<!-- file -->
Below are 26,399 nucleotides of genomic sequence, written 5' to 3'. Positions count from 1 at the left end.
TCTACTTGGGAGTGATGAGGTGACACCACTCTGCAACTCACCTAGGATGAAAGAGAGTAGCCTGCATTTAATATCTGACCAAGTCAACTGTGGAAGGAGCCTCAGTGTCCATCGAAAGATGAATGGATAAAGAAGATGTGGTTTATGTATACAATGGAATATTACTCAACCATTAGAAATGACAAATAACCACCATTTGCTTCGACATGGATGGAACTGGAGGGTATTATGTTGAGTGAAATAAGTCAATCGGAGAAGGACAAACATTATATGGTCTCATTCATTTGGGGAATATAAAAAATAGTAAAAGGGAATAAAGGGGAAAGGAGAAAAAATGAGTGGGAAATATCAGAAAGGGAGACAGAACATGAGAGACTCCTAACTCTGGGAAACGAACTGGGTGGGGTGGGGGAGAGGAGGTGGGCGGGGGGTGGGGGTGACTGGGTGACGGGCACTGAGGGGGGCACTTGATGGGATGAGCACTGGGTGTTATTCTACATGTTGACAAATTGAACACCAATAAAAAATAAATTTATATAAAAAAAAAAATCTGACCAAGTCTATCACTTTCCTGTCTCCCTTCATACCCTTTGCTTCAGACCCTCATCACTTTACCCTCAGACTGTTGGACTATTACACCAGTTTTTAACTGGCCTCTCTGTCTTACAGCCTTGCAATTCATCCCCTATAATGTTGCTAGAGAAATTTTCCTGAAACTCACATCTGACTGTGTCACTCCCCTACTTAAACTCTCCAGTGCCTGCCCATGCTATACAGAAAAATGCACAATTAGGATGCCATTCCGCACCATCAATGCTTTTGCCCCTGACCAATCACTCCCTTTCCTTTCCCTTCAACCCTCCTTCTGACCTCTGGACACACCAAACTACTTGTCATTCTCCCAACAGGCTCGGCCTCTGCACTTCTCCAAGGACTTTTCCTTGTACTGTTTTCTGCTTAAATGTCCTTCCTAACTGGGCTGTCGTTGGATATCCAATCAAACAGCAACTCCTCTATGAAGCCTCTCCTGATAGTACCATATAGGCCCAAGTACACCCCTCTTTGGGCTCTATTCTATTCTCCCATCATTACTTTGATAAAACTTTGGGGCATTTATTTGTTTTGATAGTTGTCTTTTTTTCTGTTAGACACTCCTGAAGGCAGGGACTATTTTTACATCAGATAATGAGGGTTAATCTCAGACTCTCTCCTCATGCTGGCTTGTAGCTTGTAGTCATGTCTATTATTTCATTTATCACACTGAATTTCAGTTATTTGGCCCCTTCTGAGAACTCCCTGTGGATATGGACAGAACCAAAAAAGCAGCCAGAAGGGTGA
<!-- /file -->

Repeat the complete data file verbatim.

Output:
Below are 26,399 nucleotides of genomic sequence, written 5' to 3'. Positions count from 1 at the left end.
TCTACTTGGGAGTGATGAGGTGACACCACTCTGCAACTCACCTAGGATGAAAGAGAGTAGCCTGCATTTAATATCTGACCAAGTCAACTGTGGAAGGAGCCTCAGTGTCCATCGAAAGATGAATGGATAAAGAAGATGTGGTTTATGTATACAATGGAATATTACTCAACCATTAGAAATGACAAATAACCACCATTTGCTTCGACATGGATGGAACTGGAGGGTATTATGTTGAGTGAAATAAGTCAATCGGAGAAGGACAAACATTATATGGTCTCATTCATTTGGGGAATATAAAAAATAGTAAAAGGGAATAAAGGGGAAAGGAGAAAAAATGAGTGGGAAATATCAGAAAGGGAGACAGAACATGAGAGACTCCTAACTCTGGGAAACGAACTGGGTGGGGTGGGGGAGAGGAGGTGGGCGGGGGGTGGGGGTGACTGGGTGACGGGCACTGAGGGGGGCACTTGATGGGATGAGCACTGGGTGTTATTCTACATGTTGACAAATTGAACACCAATAAAAAATAAATTTATATAAAAAAAAAAATCTGACCAAGTCTATCACTTTCCTGTCTCCCTTCATACCCTTTGCTTCAGACCCTCATCACTTTACCCTCAGACTGTTGGACTATTACACCAGTTTTTAACTGGCCTCTCTGTCTTACAGCCTTGCAATTCATCCCCTATAATGTTGCTAGAGAAATTTTCCTGAAACTCACATCTGACTGTGTCACTCCCCTACTTAAACTCTCCAGTGCCTGCCCATGCTATACAGAAAAATGCACAATTAGGATGCCATTCCGCACCATCAATGCTTTTGCCCCTGACCAATCACTCCCTTTCCTTTCCCTTCAACCCTCCTTCTGACCTCTGGACACACCAAACTACTTGTCATTCTCCCAACAGGCTCGGCCTCTGCACTTCTCCAAGGACTTTTCCTTGTACTGTTTTCTGCTTAAATGTCCTTCCTAACTGGGCTGTCGTTGGATATCCAATCAAACAGCAACTCCTCTATGAAGCCTCTCCTGATAGTACCATATAGGCCCAAGTACACCCCTCTTTGGGCTCTATTCTATTCTCCCATCATTACTTTGATAAAACTTTGGGGCATTTATTTGTTTTGATAGTTGTCTTTTTTTCTGTTAGACACTCCTGAAGGCAGGGACTATTTTTACATCAGATAATGAGGGTTAATCTCAGACTCTCTCCTCATGCTGGCTTGTAGCTTGTAGTCATGTCTATTATTTCATTTATCACACTGAATTTCAGTTATTTGGCCCCTTCTGAGAACTCCCTGTGGATATGGACAGAACCAAAAAAGCAGCCAGAAGGGTGA